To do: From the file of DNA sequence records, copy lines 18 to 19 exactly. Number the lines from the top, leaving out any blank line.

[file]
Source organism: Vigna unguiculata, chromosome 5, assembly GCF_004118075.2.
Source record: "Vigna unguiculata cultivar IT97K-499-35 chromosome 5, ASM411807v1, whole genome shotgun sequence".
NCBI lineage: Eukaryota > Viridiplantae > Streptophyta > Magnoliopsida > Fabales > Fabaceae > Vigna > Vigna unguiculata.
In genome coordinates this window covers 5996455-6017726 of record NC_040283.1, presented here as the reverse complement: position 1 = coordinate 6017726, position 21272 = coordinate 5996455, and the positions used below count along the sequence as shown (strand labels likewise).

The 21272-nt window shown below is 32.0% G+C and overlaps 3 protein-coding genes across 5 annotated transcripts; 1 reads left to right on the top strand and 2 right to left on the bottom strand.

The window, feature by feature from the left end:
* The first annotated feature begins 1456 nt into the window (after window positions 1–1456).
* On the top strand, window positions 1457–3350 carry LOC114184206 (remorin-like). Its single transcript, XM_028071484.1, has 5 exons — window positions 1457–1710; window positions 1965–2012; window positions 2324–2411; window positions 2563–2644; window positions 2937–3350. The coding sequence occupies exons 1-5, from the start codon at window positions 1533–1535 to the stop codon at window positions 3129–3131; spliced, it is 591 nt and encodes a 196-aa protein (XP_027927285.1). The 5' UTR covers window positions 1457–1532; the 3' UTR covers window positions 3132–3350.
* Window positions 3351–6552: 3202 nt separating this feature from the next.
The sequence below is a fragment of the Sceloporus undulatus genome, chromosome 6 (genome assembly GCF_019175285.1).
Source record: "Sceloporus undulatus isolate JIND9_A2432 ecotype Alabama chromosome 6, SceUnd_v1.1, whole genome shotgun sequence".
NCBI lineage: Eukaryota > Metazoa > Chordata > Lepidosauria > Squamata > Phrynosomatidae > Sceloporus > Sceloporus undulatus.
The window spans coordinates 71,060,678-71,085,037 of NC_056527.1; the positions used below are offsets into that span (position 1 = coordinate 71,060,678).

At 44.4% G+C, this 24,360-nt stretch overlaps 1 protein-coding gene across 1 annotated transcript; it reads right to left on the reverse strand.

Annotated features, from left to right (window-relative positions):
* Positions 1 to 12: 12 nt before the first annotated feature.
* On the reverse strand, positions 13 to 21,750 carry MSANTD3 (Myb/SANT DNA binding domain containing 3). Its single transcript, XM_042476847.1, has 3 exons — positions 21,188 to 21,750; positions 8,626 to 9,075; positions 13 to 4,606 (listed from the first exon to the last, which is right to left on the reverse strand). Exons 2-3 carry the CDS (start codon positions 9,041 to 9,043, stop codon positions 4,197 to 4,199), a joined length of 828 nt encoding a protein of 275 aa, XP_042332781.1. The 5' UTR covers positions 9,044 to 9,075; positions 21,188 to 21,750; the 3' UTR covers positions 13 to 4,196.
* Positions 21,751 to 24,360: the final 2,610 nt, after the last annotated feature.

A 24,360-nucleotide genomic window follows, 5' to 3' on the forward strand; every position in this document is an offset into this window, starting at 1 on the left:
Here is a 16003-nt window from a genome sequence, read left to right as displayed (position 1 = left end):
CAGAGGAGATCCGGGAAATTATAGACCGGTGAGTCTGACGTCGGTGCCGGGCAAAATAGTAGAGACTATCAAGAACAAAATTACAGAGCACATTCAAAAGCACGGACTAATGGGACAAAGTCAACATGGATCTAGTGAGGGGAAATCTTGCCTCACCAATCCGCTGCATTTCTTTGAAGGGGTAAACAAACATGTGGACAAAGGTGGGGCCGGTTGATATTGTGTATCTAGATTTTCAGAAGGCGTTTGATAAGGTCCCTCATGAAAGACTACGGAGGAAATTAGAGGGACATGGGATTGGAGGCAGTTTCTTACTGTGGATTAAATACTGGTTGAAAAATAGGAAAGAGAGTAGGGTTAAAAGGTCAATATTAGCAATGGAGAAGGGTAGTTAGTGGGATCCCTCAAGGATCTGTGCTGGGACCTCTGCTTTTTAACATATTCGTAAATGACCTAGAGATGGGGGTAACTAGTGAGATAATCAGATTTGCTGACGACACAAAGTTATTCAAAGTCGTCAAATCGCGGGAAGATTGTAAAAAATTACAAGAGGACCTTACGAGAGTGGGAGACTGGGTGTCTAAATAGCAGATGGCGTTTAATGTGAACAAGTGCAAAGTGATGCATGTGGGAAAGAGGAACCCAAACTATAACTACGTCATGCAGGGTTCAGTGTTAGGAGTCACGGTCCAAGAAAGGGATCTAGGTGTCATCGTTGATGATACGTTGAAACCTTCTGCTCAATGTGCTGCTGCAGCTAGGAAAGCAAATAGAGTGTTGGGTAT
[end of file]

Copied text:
* Positions 21,751 to 24,360: the final 2,610 nt, after the last annotated feature.

A 24,360-nucleotide genomic window follows, 5' to 3' on the forward strand; every position in this document is an offset into this window, starting at 1 on the left: